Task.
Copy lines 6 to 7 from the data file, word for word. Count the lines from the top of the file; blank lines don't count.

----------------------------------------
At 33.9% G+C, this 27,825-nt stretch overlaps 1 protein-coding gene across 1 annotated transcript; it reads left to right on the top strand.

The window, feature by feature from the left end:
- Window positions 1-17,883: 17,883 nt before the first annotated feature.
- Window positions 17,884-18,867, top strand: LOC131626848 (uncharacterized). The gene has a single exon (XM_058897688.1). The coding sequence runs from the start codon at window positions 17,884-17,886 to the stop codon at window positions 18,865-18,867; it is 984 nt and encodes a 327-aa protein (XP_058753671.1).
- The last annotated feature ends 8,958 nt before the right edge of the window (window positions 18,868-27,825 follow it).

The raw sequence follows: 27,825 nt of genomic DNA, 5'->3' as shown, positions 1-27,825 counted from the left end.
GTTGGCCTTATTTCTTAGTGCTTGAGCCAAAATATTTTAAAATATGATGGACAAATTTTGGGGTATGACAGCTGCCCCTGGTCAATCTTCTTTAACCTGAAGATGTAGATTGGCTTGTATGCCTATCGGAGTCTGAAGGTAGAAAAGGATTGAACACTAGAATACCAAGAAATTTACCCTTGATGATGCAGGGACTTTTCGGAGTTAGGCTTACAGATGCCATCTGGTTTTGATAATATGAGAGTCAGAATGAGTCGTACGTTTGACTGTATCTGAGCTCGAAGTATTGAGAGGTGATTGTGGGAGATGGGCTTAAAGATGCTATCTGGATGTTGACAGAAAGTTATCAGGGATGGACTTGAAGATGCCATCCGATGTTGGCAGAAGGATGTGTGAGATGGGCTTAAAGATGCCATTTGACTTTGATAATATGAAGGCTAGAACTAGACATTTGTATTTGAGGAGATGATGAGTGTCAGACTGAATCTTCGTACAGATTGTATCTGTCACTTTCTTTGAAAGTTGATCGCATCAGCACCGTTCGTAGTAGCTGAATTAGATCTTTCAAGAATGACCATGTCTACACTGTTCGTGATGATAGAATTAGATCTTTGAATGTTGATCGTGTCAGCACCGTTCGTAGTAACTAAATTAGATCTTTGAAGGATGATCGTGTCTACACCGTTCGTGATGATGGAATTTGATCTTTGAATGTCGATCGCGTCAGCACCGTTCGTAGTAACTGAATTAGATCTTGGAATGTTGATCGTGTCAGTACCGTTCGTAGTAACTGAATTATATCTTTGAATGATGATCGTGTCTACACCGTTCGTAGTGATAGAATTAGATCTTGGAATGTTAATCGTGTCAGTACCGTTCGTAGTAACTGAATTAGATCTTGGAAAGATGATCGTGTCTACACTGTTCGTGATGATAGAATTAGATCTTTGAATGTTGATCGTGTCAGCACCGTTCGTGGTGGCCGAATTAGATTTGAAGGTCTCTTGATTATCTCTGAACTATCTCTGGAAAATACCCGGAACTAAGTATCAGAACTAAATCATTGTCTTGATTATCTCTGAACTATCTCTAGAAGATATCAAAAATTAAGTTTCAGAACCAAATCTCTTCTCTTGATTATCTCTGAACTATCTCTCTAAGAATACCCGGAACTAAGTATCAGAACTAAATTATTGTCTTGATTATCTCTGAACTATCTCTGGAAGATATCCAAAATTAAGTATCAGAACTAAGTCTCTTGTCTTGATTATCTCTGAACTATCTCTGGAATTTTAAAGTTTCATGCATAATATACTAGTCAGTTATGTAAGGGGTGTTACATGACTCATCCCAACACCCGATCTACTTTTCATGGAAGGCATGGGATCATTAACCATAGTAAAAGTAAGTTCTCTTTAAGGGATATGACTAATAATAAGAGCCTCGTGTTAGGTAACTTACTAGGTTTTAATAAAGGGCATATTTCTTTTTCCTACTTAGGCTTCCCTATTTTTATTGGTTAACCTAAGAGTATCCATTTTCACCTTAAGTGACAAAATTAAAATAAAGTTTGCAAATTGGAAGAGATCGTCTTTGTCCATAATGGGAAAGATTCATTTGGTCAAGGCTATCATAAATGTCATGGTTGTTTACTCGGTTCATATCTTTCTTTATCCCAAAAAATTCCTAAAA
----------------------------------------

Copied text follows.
The raw sequence follows: 27,825 nt of genomic DNA, 5'->3' as shown, positions 1-27,825 counted from the left end.
GTTGGCCTTATTTCTTAGTGCTTGAGCCAAAATATTTTAAAATATGATGGACAAATTTTGGGGTATGACAGCTGCCCCTGGTCAATCTTCTTTAACCTGAAGATGTAGATTGGCTTGTATGCCTATCGGAGTCTGAAGGTAGAAAAGGATTGAACACTAGAATACCAAGAAATTTACCCTTGATGATGCAGGGACTTTTCGGAGTTAGGCTTACAGATGCCATCTGGTTTTGATAATATGAGAGTCAGAATGAGTCGTACGTTTGACTGTATCTGAGCTCGAAGTATTGAGAGGTGATTGTGGGAGATGGGCTTAAAGATGCTATCTGGATGTTGACAGAAAGTTATCAGGGATGGACTTGAAGATGCCATCCGATGTTGGCAGAAGGATGTGTGAGATGGGCTTAAAGATGCCATTTGACTTTGATAATATGAAGGCTAGAACTAGACATTTGTATTTGAGGAGATGATGAGTGTCAGACTGAATCTTCGTACAGATTGTATCTGTCACTTTCTTTGAAAGTTGATCGCATCAGCACCGTTCGTAGTAGCTGAATTAGATCTTTCAAGAATGACCATGTCTACACTGTTCGTGATGATAGAATTAGATCTTTGAATGTTGATCGTGTCAGCACCGTTCGTAGTAACTAAATTAGATCTTTGAAGGATGATCGTGTCTACACCGTTCGTGATGATGGAATTTGATCTTTGAATGTCGATCGCGTCAGCACCGTTCGTAGTAACTGAATTAGATCTTGGAATGTTGATCGTGTCAGTACCGTTCGTAGTAACTGAATTATATCTTTGAATGATGATCGTGTCTACACCGTTCGTAGTGATAGAATTAGATCTTGGAATGTTAATCGTGTCAGTACCGTTCGTAGTAACTGAATTAGATCTTGGAAAGATGATCGTGTCTACACTGTTCGTGATGATAGAATTAGATCTTTGAATGTTGATCGTGTCAGCACCGTTCGTGGTGGCCGAATTAGATTTGAAGGTCTCTTGATTATCTCTGAACTATCTCTGGAAAATACCCGGAACTAAGTATCAGAACTAAATCATTGTCTTGATTATCTCTGAACTATCTCTAGAAGATATCAAAAATTAAGTTTCAGAACCAAATCTCTTCTCTTGATTATCTCTGAACTATCTCTCTAAGAATACCCGGAACTAAGTATCAGAACTAAATTATTGTCTTGATTATCTCTGAACTATCTCTGGAAGATATCCAAAATTAAGTATCAGAACTAAGTCTCTTGTCTTGATTATCTCTGAACTATCTCTGGAATTTTAAAGTTTCATGCATAATATACTAGTCAGTTATGTAAGGGGTGTTACATGACTCATCCCAACACCCGATCTACTTTTCATGGAAGGCATGGGATCATTAACCATAGTAAAAGTAAGTTCTCTTTAAGGGATATGACTAATAATAAGAGCCTCGTGTTAGGTAACTTACTAGGTTTTAATAAAGGGCATATTTCTTTTTCCTACTTAGGCTTCCCTATTTTTATTGGTTAACCTAAGAGTATCCATTTTCACCTTAAGTGACAAAATTAAAATAAAGTTTGCAAATTGGAAGAGATCGTCTTTGTCCATAATGGGAAAGATTCATTTGGTCAAGGCTATCATAAATGTCATGGTTGTTTACTCGGTTCATATCTTTCTTTATCCCAAAAAATTCCTAAAA